Olympic redshirts gain mat maturity
Roger Moore, NCAA.com
Last Updated - November 15, 2012 11:15 GMT
- Taking an Olympic redshirt is like adding graduate-level course work to an undergraduate schedule. Although it is hard to achieve an A-plus at the higher level — which would mean making the United States Olympic team — the experience gained makes for a high-level of competence at the lower level.
A handful of wrestlers put away the textbooks during the 2011-12 season in order to train for a spot on the U.S. Olympic squad. None succeeded in earning a trip to London, but that group returns to collegiate mats this season a year wiser.
“I think the biggest difference is just their level of maturity,” said Wisconsin head coach Barry Davis, who went through the same process as a collegian for the 1984 Olympics in Los Angeles. “Going overseas, training with the top guys, it forces you to get better.”
The formula has proven effective in the past.
Northwestern’s Jake Herbert, a year after an Olympic redshirt in 2008, went undefeated and won the 2009 NCAA championship at 184 pounds. Steve Mocco won the 2005 NCAA title at heavyweight a year after attempting to make the U.S. team. Fans in the last 15 years have also witnessed Stephen Abas (2001) and Lincoln McIlravy (1997) claim gold under the same circumstances.
When the 2013 NCAA Championship roll around in March in Des Moines, one senior in particular — Missouri heavyweight Dom Bradley — hopes to add his name to that list. Born in Des Moines, the 2009 Junior World freestyle champion finished third at the 2011 NCAA Championship. He fell short of his goal last summer, but expects to finish his collegiate career in style in front of friends and family.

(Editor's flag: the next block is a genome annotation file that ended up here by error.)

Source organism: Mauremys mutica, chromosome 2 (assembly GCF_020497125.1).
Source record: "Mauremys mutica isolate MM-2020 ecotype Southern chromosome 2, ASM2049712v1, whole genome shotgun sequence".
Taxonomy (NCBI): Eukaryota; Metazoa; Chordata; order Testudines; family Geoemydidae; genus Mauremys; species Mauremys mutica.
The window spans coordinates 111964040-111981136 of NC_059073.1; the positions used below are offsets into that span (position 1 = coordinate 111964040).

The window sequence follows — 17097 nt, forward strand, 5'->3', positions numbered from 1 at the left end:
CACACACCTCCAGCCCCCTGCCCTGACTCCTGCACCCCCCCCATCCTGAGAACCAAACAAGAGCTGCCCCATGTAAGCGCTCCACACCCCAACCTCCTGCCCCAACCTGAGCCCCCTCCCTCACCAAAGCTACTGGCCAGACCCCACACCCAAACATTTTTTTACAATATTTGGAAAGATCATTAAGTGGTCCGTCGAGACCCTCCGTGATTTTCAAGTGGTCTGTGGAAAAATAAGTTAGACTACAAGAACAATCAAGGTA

“To get an extra year of college is great,” said Bradley, who was 30-4 two seasons ago. “Being a part of the team but not competing with the team [last year] was kind of weird. Getting back into school, balancing so many things again can be a little difficult.
“With the 2013 NCAAs in Des Moines that helped with my decision to redshirt last year. I wanted to make the Olympic team. I also want to win a national championship and getting that extra year only makes me tougher.”
Dustin Kilgore has already seen the top of the NCAA podium. The Kent State 197-pounder rallied to beat Oklahoma State’s Clayton Foster in the 2011 NCAA final, finishing his junior campaign with a 38-2 mark. He was the school’s first national champion in any sport since 1973. Along with finishing fourth at the Olympic Trials, Kilgore gained plenty of international experience. A native of Ohio, Kilgore won the Pan American Championships, the tough Cerro Pelado tournament in Cuba and competed in Ukraine, Poland and Azerbaijan. Among his victories was a win against the 2011 World silver medalist.
“He’s still the same kid who wrestles at a high pace,” Kent State head coach Jim Andrassy said. “There is a big difference between some of the guys he’s seeing right now compared to what he saw last year overseas.”